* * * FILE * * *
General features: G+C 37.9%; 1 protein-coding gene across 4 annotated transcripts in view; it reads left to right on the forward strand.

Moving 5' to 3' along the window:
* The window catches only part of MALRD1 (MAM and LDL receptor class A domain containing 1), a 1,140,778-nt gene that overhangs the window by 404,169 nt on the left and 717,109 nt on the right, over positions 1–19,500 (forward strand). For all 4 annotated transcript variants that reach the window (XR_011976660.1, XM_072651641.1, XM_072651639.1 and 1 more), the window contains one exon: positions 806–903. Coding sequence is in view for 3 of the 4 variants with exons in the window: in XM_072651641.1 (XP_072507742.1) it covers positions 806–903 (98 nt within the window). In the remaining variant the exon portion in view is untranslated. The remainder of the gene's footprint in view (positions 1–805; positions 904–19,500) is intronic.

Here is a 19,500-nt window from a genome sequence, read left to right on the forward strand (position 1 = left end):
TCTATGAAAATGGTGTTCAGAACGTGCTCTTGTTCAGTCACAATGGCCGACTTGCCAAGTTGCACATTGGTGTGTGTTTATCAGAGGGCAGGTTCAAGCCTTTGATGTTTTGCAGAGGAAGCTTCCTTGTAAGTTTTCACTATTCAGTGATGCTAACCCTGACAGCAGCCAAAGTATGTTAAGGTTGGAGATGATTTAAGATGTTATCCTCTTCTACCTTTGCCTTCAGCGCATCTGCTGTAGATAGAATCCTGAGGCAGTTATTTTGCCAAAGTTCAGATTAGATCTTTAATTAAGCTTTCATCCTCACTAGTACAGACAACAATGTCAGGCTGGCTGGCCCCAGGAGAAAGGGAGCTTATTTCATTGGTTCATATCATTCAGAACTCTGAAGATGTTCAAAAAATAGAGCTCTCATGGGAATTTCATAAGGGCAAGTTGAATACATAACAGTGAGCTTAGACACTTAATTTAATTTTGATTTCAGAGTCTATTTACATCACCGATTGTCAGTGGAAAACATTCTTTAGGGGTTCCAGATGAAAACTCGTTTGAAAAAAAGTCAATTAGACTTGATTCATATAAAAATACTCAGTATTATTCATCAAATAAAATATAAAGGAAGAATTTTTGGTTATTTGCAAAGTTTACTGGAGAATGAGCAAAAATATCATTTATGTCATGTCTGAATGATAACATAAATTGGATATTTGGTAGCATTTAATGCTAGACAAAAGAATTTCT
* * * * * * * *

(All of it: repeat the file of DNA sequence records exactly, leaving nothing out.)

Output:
General features: G+C 37.9%; 1 protein-coding gene across 4 annotated transcripts in view; it reads left to right on the forward strand.

Moving 5' to 3' along the window:
* The window catches only part of MALRD1 (MAM and LDL receptor class A domain containing 1), a 1,140,778-nt gene that overhangs the window by 404,169 nt on the left and 717,109 nt on the right, over positions 1–19,500 (forward strand). For all 4 annotated transcript variants that reach the window (XR_011976660.1, XM_072651641.1, XM_072651639.1 and 1 more), the window contains one exon: positions 806–903. Coding sequence is in view for 3 of the 4 variants with exons in the window: in XM_072651641.1 (XP_072507742.1) it covers positions 806–903 (98 nt within the window). In the remaining variant the exon portion in view is untranslated. The remainder of the gene's footprint in view (positions 1–805; positions 904–19,500) is intronic.

Here is a 19,500-nt window from a genome sequence, read left to right on the forward strand (position 1 = left end):
TCTATGAAAATGGTGTTCAGAACGTGCTCTTGTTCAGTCACAATGGCCGACTTGCCAAGTTGCACATTGGTGTGTGTTTATCAGAGGGCAGGTTCAAGCCTTTGATGTTTTGCAGAGGAAGCTTCCTTGTAAGTTTTCACTATTCAGTGATGCTAACCCTGACAGCAGCCAAAGTATGTTAAGGTTGGAGATGATTTAAGATGTTATCCTCTTCTACCTTTGCCTTCAGCGCATCTGCTGTAGATAGAATCCTGAGGCAGTTATTTTGCCAAAGTTCAGATTAGATCTTTAATTAAGCTTTCATCCTCACTAGTACAGACAACAATGTCAGGCTGGCTGGCCCCAGGAGAAAGGGAGCTTATTTCATTGGTTCATATCATTCAGAACTCTGAAGATGTTCAAAAAATAGAGCTCTCATGGGAATTTCATAAGGGCAAGTTGAATACATAACAGTGAGCTTAGACACTTAATTTAATTTTGATTTCAGAGTCTATTTACATCACCGATTGTCAGTGGAAAACATTCTTTAGGGGTTCCAGATGAAAACTCGTTTGAAAAAAAGTCAATTAGACTTGATTCATATAAAAATACTCAGTATTATTCATCAAATAAAATATAAAGGAAGAATTTTTGGTTATTTGCAAAGTTTACTGGAGAATGAGCAAAAATATCATTTATGTCATGTCTGAATGATAACATAAATTGGATATTTGGTAGCATTTAATGCTAGACAAAAGAATTTCT